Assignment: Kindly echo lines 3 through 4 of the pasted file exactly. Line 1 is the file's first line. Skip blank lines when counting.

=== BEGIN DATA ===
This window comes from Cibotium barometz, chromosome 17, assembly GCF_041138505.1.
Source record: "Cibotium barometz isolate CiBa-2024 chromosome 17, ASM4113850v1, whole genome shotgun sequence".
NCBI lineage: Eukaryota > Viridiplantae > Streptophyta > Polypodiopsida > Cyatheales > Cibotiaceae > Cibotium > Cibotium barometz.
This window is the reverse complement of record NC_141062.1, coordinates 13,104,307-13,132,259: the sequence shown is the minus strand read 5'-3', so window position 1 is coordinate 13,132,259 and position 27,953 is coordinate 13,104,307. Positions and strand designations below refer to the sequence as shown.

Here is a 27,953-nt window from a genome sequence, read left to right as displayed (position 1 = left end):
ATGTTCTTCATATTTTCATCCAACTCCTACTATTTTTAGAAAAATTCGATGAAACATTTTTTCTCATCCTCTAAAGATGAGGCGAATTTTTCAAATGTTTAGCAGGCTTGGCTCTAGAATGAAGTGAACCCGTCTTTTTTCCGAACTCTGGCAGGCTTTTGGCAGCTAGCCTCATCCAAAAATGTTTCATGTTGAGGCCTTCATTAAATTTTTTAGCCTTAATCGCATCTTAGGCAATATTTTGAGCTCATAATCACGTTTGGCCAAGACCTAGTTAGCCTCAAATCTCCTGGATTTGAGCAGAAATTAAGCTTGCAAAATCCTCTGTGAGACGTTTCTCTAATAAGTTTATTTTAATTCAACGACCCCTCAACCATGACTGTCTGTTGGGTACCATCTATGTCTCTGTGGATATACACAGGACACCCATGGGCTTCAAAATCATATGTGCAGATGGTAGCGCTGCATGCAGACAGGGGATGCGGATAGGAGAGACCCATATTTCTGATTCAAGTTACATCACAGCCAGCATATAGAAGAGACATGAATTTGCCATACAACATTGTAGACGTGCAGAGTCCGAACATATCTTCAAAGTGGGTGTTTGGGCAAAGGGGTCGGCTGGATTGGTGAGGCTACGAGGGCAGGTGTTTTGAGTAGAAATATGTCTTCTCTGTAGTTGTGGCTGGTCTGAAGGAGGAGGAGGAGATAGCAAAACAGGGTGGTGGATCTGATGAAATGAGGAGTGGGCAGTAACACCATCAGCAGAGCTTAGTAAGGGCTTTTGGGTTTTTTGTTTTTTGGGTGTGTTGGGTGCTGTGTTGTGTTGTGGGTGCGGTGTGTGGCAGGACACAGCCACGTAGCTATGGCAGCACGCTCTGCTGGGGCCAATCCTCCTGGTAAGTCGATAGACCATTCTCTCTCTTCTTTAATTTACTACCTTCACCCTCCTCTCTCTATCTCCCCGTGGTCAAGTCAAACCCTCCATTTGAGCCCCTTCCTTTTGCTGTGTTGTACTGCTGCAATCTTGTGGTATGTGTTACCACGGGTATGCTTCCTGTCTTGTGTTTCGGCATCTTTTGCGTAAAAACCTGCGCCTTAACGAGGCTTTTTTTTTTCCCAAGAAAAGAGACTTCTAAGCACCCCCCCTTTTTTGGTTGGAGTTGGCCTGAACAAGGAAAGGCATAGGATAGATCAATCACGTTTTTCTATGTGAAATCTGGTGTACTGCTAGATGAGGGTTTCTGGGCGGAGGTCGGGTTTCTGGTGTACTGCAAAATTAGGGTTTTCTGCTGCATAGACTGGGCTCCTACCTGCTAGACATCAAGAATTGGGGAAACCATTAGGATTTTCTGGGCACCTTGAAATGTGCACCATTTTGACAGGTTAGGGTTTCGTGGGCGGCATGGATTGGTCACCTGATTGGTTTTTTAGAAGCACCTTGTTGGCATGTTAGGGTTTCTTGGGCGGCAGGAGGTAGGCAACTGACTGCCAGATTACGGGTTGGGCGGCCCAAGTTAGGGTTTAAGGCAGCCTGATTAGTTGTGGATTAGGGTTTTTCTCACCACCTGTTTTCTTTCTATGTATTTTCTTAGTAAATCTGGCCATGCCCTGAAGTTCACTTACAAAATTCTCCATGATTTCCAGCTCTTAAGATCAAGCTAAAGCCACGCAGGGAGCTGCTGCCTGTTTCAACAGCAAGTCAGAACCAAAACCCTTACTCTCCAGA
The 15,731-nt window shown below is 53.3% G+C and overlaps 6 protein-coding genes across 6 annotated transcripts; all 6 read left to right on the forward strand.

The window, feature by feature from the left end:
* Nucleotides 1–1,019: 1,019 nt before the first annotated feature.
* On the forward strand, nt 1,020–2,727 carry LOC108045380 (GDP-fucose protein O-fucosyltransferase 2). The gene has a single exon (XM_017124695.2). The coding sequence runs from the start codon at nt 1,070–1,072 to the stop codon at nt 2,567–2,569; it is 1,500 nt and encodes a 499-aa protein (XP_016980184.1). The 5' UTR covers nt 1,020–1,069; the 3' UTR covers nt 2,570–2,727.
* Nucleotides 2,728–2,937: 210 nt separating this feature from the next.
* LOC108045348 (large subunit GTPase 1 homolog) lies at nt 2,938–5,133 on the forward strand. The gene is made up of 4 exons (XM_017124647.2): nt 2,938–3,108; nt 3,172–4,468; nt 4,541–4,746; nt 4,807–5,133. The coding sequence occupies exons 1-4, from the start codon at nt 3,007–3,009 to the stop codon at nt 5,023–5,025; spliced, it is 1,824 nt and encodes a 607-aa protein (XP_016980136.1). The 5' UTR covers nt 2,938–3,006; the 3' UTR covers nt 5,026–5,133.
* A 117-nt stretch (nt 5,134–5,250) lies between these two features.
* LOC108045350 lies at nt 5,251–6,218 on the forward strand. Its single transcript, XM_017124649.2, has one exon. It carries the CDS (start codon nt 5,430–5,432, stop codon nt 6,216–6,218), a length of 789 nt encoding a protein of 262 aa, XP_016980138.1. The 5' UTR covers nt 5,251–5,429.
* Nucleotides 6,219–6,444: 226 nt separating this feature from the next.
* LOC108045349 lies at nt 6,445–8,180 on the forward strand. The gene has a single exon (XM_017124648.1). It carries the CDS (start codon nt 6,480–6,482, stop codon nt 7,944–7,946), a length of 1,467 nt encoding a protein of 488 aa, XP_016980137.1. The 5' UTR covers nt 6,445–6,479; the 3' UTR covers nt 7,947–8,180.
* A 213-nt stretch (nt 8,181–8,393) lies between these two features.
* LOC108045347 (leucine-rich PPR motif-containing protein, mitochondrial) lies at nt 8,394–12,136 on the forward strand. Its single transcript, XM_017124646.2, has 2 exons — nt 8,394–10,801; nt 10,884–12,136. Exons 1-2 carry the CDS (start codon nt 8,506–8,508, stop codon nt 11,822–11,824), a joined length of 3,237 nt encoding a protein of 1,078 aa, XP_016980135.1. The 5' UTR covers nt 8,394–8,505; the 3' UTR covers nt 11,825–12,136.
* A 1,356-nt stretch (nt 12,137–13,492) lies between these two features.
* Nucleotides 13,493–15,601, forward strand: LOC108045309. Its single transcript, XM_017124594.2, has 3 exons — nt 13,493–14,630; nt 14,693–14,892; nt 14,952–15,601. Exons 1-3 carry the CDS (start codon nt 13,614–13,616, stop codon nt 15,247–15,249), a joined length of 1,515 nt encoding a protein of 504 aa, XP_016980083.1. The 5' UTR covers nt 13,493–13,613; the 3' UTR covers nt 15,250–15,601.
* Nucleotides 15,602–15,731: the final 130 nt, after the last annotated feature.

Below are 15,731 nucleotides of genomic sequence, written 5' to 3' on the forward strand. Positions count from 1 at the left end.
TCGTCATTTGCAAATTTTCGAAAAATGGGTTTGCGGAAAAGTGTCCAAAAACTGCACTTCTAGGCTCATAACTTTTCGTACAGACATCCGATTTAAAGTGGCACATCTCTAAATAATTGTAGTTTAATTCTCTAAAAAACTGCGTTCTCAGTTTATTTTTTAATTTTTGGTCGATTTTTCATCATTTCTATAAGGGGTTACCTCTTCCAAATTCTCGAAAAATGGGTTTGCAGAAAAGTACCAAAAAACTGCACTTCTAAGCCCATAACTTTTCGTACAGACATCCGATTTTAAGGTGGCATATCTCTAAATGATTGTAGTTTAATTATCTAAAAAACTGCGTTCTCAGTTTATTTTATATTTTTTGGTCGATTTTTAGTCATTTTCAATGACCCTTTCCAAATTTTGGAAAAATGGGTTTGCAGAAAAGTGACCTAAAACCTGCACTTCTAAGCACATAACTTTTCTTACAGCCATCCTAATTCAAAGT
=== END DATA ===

NCBI lineage: Eukaryota > Viridiplantae > Streptophyta > Polypodiopsida > Cyatheales > Cibotiaceae > Cibotium > Cibotium barometz.
This window is the reverse complement of record NC_141062.1, coordinates 13,104,307-13,132,259: the sequence shown is the minus strand read 5'-3', so window position 1 is coordinate 13,132,259 and position 27,953 is coordinate 13,104,307. Positions and strand designations below refer to the sequence as shown.